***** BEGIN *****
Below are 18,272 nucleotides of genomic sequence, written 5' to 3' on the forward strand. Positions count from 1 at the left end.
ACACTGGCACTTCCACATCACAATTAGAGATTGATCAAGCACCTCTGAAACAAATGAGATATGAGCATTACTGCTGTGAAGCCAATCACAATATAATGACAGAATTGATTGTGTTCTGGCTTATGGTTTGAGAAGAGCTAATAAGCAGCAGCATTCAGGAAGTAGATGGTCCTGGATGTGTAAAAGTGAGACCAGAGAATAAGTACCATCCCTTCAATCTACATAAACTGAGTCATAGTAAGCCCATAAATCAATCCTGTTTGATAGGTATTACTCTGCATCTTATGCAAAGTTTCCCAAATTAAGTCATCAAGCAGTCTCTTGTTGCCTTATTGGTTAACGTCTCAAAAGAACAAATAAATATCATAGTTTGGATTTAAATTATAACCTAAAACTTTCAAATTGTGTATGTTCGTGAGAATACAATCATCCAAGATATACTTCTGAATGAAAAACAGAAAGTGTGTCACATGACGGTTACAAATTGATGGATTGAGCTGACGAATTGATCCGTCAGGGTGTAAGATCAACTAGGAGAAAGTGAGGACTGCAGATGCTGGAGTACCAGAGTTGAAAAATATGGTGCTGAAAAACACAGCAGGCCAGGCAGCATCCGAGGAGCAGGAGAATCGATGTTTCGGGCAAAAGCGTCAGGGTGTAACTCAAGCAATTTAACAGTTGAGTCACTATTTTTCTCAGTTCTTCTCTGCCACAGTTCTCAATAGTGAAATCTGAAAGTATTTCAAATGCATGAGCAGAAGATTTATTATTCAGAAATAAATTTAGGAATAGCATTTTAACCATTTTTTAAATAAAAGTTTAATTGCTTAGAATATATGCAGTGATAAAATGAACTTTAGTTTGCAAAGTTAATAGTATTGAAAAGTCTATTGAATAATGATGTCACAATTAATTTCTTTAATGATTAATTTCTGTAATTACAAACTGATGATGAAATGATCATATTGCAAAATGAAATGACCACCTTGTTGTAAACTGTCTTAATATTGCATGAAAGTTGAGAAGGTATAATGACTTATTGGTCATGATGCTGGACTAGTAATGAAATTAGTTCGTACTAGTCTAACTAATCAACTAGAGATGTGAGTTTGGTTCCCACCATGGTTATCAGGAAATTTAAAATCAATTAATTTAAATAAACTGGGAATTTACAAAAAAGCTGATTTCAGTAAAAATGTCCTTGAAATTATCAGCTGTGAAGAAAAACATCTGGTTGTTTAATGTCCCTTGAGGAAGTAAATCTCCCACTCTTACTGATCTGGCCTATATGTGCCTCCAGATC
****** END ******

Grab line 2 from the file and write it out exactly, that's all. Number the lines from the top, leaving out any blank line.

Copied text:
ACACTGGCACTTCCACATCACAATTAGAGATTGATCAAGCACCTCTGAAACAAATGAGATATGAGCATTACTGCTGTGAAGCCAATCACAATATAATGACAGAATTGATTGTGTTCTGGCTTATGGTTTGAGAAGAGCTAATAAGCAGCAGCATTCAGGAAGTAGATGGTCCTGGATGTGTAAAAGTGAGACCAGAGAATAAGTACCATCCCTTCAATCTACATAAACTGAGTCATAGTAAGCCCATAAATCAATCCTGTTTGATAGGTATTACTCTGCATCTTATGCAAAGTTTCCCAAATTAAGTCATCAAGCAGTCTCTTGTTGCCTTATTGGTTAACGTCTCAAAAGAACAAATAAATATCATAGTTTGGATTTAAATTATAACCTAAAACTTTCAAATTGTGTATGTTCGTGAGAATACAATCATCCAAGATATACTTCTGAATGAAAAACAGAAAGTGTGTCACATGACGGTTACAAATTGATGGATTGAGCTGACGAATTGATCCGTCAGGGTGTAAGATCAACTAGGAGAAAGTGAGGACTGCAGATGCTGGAGTACCAGAGTTGAAAAATATGGTGCTGAAAAACACAGCAGGCCAGGCAGCATCCGAGGAGCAGGAGAATCGATGTTTCGGGCAAAAGCGTCAGGGTGTAACTCAAGCAATTTAACAGTTGAGTCACTATTTTTCTCAGTTCTTCTCTGCCACAGTTCTCAATAGTGAAATCTGAAAGTATTTCAAATGCATGAGCAGAAGATTTATTATTCAGAAATAAATTTAGGAATAGCATTTTAACCATTTTTTAAATAAAAGTTTAATTGCTTAGAATATATGCAGTGATAAAATGAACTTTAGTTTGCAAAGTTAATAGTATTGAAAAGTCTATTGAATAATGATGTCACAATTAATTTCTTTAATGATTAATTTCTGTAATTACAAACTGATGATGAAATGATCATATTGCAAAATGAAATGACCACCTTGTTGTAAACTGTCTTAATATTGCATGAAAGTTGAGAAGGTATAATGACTTATTGGTCATGATGCTGGACTAGTAATGAAATTAGTTCGTACTAGTCTAACTAATCAACTAGAGATGTGAGTTTGGTTCCCACCATGGTTATCAGGAAATTTAAAATCAATTAATTTAAATAAACTGGGAATTTACAAAAAAGCTGATTTCAGTAAAAATGTCCTTGAAATTATCAGCTGTGAAGAAAAACATCTGGTTGTTTAATGTCCCTTGAGGAAGTAAATCTCCCACTCTTACTGATCTGGCCTATATGTGCCTCCAGATC